A similar picture emerged for certain high-skill sectors, especially health care. More than half of Australia’s doctors are immigrants; recognizing the need for health-care workers, the country lifted restrictions on 20,00 international nursing students in March. In the United States, immigrants account for 17 percent of the U.S. civilian workforce but 28 percent of physicians. Immigration is central to some of the key responses to the pandemic. A co-founder of BioNTech, a German pharmaceutical company with a leading COVID-19 vaccine, moved from Turkey to Germany as a child (his wife, another co-founder, is the German-born child of a Turkish immigrant); Moderna, another coronavirus vaccine developer, was founded by a Lebanese immigrant to the United States and its CEO is a French immigrant. And some technologies that have become a hallmark of the pandemic also have immigrant roots: Eric Yuan, the founder of Zoom, is a Chinese immigrant to the United States.
This reality could bring about an unexpected consequence of the pandemic: wider acknowledgment of immigrants’ importance in the workforce and broader society, as well as the need to better recognize academic and professional credentials acquired abroad. In May, Italy approved legislation granting temporary work permits to thousands of irregular migrants. In countries including Germany and Ireland, carve-outs have been created to license migrant and refugee health-care workers. Similar efforts have been undertaken by several U.S. states. Elsewhere, the governments of Chile and Canada, among others, have taken steps to retain and integrate foreign-born professionals into their health sectors.
Global public attention—and, more importantly, aid and assistance—while rarely intently focused on enduring and simmering refugee and humanitarian crises across the globe, was even more diffuse as the coronavirus outbreak and response dominated in 2020.
Yemen, for instance, has for years been home to one of the world’s largest humanitarian crises, with nearly 4 million people displaced by ongoing war and dire conditions. At the same time, the country is host to more than 280,000 refugees and asylum seekers, most of whom are from Somalia. Lack of funding hindered humanitarian efforts in 2020 and led the country again to the brink of famine. Meanwhile, violence has finally abated in many parts of Syria, although more than 3 million of the 6.7 million internally displaced persons in the country required shelter, heating fuel, and other basic necessities heading into the winter. Millions more were food insecure.
In Venezuela, crisis continued even as Nicolás Maduro solidified his grip on the country’s government through National Assembly elections in December. Some of the country’s approximately 5 million migrants and refugees attempted to return amid the pandemic, after their livelihoods dried up during neighboring countries’ economic shutdowns—only to encounter hostility and opposition upon return.
In 2020, the long-running crisis in the Sahel gradually shifted eastward toward Burkina Faso, which in February saw several thousand people displaced daily. As of August, roughly one in 20 people in the country were displaced, a doubling from earlier in the year and a 1,000 percent increase over January 2019.
The year also saw the eruption of new crises in areas that had been mostly dormant. Renewed fighting in Nagorno-Karabakh ended with a ceasefire in November, but not before half the disputed region’s population was displaced. It is unclear how many will return, especially after some ethnic Armenians lit their homes on fire before fleeing. Finally, the end of the year saw clashes between the government of Ethiopia and the former ruling party, the regional Tigray People’s Liberation Front. Humanitarian access to contested areas remained limited as of early December, making the situation unclear. But more than 47,000 people had crossed into neighboring Sudan by December 4.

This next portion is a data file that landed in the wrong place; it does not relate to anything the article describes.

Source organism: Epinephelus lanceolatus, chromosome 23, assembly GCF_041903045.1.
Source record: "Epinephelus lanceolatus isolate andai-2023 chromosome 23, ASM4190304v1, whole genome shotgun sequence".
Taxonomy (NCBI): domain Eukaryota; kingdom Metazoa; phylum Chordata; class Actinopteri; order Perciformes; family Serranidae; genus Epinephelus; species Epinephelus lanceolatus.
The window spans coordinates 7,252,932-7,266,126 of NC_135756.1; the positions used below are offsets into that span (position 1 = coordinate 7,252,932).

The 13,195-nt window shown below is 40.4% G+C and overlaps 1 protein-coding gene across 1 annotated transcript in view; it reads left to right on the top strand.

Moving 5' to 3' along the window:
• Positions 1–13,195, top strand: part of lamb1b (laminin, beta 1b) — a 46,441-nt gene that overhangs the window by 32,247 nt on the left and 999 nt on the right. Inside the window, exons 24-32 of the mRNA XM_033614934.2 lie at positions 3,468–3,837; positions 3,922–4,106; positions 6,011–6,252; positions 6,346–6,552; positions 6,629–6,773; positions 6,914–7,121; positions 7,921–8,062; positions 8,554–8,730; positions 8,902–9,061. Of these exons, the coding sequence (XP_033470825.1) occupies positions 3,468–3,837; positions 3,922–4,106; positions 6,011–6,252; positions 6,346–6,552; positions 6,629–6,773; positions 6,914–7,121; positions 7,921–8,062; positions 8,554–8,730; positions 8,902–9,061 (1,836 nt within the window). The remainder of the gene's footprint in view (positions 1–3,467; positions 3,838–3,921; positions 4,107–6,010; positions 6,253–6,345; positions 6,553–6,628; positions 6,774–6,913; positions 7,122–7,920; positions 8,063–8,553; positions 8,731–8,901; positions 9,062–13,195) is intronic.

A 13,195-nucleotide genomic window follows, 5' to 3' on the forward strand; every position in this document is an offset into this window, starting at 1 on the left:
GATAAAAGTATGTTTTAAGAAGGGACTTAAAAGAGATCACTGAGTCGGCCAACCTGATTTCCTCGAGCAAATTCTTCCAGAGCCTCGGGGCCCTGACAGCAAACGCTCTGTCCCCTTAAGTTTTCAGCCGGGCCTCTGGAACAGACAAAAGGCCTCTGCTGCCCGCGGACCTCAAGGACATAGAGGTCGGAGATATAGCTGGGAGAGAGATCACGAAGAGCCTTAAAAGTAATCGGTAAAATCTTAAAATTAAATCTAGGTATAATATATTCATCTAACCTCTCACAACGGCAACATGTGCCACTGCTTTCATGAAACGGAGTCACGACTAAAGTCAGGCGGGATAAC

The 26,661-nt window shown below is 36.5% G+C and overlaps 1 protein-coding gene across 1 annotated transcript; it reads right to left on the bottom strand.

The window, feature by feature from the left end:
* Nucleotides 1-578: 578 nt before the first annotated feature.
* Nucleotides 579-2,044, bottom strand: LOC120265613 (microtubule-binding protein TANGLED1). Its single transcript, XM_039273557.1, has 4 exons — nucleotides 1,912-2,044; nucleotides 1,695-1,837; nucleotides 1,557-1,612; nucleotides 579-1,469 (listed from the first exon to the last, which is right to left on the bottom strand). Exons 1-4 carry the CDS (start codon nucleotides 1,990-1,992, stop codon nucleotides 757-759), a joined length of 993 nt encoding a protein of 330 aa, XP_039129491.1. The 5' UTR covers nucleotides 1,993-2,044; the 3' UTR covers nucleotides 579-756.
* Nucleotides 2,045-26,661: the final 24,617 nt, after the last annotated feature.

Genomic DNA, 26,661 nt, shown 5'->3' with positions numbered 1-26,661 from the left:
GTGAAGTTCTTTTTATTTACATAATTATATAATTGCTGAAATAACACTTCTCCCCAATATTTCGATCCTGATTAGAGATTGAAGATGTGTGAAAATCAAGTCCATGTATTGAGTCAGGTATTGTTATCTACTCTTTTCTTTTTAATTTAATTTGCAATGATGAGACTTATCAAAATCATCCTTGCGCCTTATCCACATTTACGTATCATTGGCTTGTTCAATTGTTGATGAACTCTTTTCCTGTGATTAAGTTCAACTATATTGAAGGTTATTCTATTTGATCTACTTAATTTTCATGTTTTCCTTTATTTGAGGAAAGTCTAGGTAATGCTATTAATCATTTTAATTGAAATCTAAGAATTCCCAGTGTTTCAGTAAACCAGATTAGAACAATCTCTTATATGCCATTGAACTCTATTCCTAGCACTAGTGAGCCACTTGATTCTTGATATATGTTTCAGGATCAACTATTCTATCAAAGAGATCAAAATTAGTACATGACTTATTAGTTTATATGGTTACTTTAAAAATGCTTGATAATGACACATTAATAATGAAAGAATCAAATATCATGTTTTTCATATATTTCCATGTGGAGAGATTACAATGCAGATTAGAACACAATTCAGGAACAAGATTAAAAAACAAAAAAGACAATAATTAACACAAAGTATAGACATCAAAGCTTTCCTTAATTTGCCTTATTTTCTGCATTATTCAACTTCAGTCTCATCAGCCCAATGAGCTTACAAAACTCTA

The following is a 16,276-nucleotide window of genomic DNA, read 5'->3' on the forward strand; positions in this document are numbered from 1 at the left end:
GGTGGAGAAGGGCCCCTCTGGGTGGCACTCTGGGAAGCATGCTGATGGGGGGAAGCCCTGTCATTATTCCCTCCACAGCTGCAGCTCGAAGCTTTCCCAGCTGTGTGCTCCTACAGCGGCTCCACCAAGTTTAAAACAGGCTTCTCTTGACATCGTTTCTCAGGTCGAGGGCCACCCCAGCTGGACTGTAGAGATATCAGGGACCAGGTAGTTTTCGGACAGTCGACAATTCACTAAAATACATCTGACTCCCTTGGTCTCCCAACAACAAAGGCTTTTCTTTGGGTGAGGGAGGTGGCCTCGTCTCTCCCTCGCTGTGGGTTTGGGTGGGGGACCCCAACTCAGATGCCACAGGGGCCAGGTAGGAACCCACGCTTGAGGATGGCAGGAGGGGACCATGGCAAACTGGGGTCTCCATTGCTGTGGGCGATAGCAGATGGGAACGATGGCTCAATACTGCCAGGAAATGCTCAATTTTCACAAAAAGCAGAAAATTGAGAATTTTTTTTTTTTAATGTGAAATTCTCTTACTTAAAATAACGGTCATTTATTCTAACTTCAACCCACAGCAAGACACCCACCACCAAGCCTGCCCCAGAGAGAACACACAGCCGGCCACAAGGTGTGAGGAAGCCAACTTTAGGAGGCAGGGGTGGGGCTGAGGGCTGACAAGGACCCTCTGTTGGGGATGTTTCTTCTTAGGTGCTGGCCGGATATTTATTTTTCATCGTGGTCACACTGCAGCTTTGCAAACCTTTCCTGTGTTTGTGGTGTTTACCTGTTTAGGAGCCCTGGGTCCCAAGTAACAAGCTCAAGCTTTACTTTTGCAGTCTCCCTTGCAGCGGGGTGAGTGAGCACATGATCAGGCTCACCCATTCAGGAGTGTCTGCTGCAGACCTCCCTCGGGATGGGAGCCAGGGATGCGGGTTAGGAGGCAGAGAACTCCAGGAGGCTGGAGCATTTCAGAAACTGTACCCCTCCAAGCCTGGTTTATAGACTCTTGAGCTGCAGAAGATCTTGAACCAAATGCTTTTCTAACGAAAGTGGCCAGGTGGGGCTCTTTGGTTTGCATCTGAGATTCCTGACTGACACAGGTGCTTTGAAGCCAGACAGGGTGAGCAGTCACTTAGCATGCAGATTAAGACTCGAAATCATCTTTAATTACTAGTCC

Many of these situations were exacerbated by the pandemic, which crippled economies and hamstrung humanitarian efforts. COVID-19 cases were reported in some refugee camps and efforts to combat cholera, measles, and other infectious diseases were also reallocated to the coronavirus, disrupting immunization and treatment efforts.
Several of these crises are sure to continue into coming years, which will pose further challenges to humanitarian protection systems. As violence and instability persist, civillians will be caught in the crossfire and many will flee for safety elsewhere.
The halt to global movement caused by the COVID-19 pandemic by July 2020 had stranded close to 3 million migrants who were outside their countries of residence and wanted to return home but were unable to do so due to pandemic-related mobility restrictions, according to the International Organization for Migration (IOM). Many were left in perilous limbo and strained the capacities of countries to meet their needs. Nearly half of these migrants were in the Middle East, many of them laborers whose work dried up when the pandemic hit, and another 1 million were in Asia, according to IOM.
Migrants far outnumber the native born in the Persian Gulf, and many foreign construction, domestic services, and other workers lost their jobs amid pandemic-related disruptions beginning in March 2020. In Russia, many of the more than 5 million workers from former Soviet states languished, often jobless, while hoping for spots on government-chartered flights back to their countries of origin. Thousands of unemployed workers in Thailand returned to nearby Southeast Asian countries, and more than 200,000 Afghan refugees and other migrants in Iran rushed back after the disease spread, causing chaos at the border. Tens of thousands of Venezuelan migrants made long journeys, often on foot, back to their country as opportunities elsewhere dried up. Upon reaching Venezuela, many faced pushback from the government, which called them “biological weapons” sent by regional opponents.